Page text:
“We don’t want it to be a utilitarian structure, which is what so often chapels become, unfortunately, and churches, too. People are well-intentioned when they want to make it practical, but it ends up looking like a warehouse, and [then] where’s the beauty that draws you to Christ?”

Luke Trausch works on his altar project with help from Keith Aubert, woods technology teacher at St. Marys Junior-Senior High. LEAVEN PHOTO BY JAY SOLDNER

The pastor then contacted Michael Raia, president and founder of Studio io Liturgical Design & Consulting in Austin, Texas. Raia provided the design of the altar and made several recommendations.

Aubert, who assisted the parish building committee, suggested that one of his students might take the altar build as a class project.

“I talked to the class,” he said, “and Luke was jumping up in the back with his hand waving, ‘Pick me, pick me, I’ll do it.’”

That was in September 2021. Trausch worked on it all year, finishing it just as summer began. Aubert helped and Custom Wood Products donated the wood and stain.

“We haven’t calculated the cost [to build],” said Aubert. “If the altar were made by someone else, it would cost thousands of dollars.”

McNamara saw a photo of the nearly completed altar and was equally impressed.

“It is a great testament to [Trausch’s] faith and motivation,” McNamara said.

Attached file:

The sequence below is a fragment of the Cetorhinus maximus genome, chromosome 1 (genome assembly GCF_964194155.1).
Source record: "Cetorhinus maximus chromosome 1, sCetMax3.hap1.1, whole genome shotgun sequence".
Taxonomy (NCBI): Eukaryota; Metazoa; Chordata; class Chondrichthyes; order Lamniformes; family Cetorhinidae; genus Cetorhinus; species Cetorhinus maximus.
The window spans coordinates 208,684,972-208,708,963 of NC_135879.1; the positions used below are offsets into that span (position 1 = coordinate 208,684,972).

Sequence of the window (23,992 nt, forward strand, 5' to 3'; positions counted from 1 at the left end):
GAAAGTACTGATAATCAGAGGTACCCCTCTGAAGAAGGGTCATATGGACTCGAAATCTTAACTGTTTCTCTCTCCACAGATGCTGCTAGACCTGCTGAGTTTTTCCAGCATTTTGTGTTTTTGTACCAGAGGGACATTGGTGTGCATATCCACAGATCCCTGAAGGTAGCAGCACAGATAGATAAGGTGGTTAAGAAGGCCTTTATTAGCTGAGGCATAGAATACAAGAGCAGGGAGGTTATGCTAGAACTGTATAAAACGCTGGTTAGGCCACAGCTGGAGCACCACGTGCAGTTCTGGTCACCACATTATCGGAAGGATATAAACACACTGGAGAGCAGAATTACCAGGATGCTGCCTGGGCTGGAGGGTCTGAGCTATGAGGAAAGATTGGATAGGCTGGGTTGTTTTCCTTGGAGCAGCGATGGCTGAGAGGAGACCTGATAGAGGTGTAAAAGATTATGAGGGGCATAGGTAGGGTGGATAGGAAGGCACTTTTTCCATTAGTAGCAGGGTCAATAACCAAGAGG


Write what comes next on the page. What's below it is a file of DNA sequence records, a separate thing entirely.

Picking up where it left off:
“No doubt it will teach others that the Holy Spirit is still at work in young people today, inspiring them to share in God’s creative power by bringing something beautiful and worthy into the world,” he said. “And all for the glorification of God and the sanctification of the world.”

Luke Trausch displays the nearly completed altar he built for his parish in shop class. SUBMITTED PHOTO

The altar will be installed in the eucharistic adoration chapel sometime at the end of June or beginning of July. A joint dedication and blessing of the parish hall, grotto and eucharistic adoration chapel by Archbishop Joseph F. Naumann will take place in September or October.

“I love it, it’s a great project,” said Aubert. “This is something Luke’s grandchildren and great-grandchildren will see when they walk into this church in a hundred years from now. . . . It’s a great legacy to the parish.

“Hopefully, it will be here forever, and people will always cherish it.”

About the author

Joe Bollig

Joe has been with The Leaven since 1993. He has a bachelor’s degree in communications and a master’s degree in journalism. Before entering print journalism he worked in commercial radio. He has worked for the St. Joseph (Mo.) News-Press and Sun Publications in Overland Park. During his journalistic career he has covered beats including police, fire, business, features, general assignment and religion. While at The Leaven he has been a writer, photographer and videographer. He has won or shared several Catholic Press Association awards, as well as Archbishop Edward T. O’Meara awards for mission coverage. He graduated with a certification in catechesis from a two-year distance learning program offered by the Maryvale Institute for Catechesis, Theology, Philosophy and Religious Education at Old Oscott, Great Barr, in Birmingham, England.